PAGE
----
Outside Charing Cross station is a tree. An ordinary tree like all the others planted in the area. No one pays it any attention unless they walk into it. But this is a special tree.

Planted on 16th October 1988 this English Oak is one of many that were planted to replace the 250,000 trees lost during the Great Storm of 16th October 1987.

In four violent hours on that night, London lost around 250,000 trees. The Evening Standard launched a tree appeal and this English oak, placed here a year after the storm, is one of the many new trees paid for by its readers.
It was planted by the City of Westminster on 16 October 1988.

Over £60,000 was raised by the newspaper to fund the tree campaign.

A plaque, which used to be in the pavement, was recently moved to the pillar next to the tree, and last year, on the anniversary of the storm, a new plaque added to mark that event.

Today is the 31st anniversary of the storm, and the 30th of the planting of the tree to mark mankind’s attempt to repair the damage.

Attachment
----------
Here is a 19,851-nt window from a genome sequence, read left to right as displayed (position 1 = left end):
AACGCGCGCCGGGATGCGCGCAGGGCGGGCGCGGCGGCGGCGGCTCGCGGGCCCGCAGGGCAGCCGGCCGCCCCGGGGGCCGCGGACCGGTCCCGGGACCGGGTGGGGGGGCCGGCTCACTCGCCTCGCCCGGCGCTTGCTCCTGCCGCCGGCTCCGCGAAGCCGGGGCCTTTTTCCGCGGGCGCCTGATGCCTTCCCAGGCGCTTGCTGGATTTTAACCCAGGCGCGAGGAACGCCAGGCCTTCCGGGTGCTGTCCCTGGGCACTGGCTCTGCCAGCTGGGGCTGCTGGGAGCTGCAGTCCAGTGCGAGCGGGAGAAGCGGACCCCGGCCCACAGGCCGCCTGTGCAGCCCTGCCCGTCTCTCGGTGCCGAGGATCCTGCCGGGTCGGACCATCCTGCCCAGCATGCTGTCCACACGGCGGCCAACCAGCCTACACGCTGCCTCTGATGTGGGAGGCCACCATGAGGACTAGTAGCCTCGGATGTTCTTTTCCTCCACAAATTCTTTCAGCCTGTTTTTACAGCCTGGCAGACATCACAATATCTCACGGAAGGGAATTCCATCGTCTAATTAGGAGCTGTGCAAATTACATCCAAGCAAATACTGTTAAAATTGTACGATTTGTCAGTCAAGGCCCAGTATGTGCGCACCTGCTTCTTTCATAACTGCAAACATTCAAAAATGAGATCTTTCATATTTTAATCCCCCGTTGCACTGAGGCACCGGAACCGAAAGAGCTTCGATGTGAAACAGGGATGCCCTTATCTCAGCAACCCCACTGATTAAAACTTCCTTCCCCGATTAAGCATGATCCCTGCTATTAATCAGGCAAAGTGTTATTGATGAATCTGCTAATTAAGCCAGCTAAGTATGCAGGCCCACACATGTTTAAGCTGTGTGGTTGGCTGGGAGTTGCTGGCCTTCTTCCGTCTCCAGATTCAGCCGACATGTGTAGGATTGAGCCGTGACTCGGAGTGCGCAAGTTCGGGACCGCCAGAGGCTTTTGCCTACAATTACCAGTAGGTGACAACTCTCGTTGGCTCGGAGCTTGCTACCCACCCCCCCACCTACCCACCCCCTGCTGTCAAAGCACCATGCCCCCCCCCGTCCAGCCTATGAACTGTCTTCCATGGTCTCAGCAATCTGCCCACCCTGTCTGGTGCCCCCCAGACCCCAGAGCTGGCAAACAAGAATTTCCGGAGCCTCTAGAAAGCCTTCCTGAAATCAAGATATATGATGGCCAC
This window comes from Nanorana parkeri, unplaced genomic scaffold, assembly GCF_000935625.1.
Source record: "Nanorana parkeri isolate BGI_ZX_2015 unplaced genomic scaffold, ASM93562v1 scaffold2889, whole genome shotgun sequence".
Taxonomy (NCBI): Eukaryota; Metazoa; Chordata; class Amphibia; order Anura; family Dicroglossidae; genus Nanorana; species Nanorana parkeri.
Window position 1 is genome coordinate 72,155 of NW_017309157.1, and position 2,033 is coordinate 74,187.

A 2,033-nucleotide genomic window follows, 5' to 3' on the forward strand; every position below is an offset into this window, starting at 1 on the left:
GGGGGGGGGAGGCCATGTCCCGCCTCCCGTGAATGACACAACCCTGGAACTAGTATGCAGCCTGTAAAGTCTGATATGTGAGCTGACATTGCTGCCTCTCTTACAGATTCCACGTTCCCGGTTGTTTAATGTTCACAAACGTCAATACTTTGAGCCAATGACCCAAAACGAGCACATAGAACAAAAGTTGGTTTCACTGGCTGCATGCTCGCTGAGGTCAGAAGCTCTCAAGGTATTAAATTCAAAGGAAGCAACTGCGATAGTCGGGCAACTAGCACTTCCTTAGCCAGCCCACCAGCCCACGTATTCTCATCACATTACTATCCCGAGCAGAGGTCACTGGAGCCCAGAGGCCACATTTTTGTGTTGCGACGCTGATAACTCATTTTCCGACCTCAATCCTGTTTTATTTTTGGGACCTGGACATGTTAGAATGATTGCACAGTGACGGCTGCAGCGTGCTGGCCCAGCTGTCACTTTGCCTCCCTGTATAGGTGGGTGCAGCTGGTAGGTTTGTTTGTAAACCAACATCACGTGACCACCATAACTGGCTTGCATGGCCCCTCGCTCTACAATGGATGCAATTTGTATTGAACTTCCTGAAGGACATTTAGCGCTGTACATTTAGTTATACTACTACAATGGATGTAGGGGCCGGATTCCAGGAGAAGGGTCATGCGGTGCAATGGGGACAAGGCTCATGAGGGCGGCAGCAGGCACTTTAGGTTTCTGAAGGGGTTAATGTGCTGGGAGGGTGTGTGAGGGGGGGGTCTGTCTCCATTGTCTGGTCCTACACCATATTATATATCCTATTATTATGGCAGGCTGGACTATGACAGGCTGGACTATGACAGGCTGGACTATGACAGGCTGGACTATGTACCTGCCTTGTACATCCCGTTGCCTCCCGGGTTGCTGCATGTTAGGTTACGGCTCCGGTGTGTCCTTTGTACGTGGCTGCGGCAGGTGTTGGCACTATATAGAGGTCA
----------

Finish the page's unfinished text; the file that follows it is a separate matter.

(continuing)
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  1. AndrewWS says:

    I remember the Great Storm; I was working just down the Strand from that tree at the time and had to walk there from Maida Vale because all transport was down.

  2. Andrew Gwilt says:

    I was born after the Great Storm of 1987. So I wouldn’t know what happened when the big storm came into Southern England caused havoc, destruction and so on. Very bad storm my Nan told me before.

  3. Annette M Stutchbury says:

    My husband and I had been married just over a month when the Great Storm happened. It kept me awake but he slept right through it! This was in Southampton, there were big trees down all along the Avenue.

  4. Tony Gomm says:

    I recall how deserted the City of London was next day with so many workers homebound attempting to find builders to repair their roofs.
    Last Saturday I was on the noon Westminster guided walking tour and noticed an obviously keen photographer in the group snapping that tree. Could his name have been Ian?

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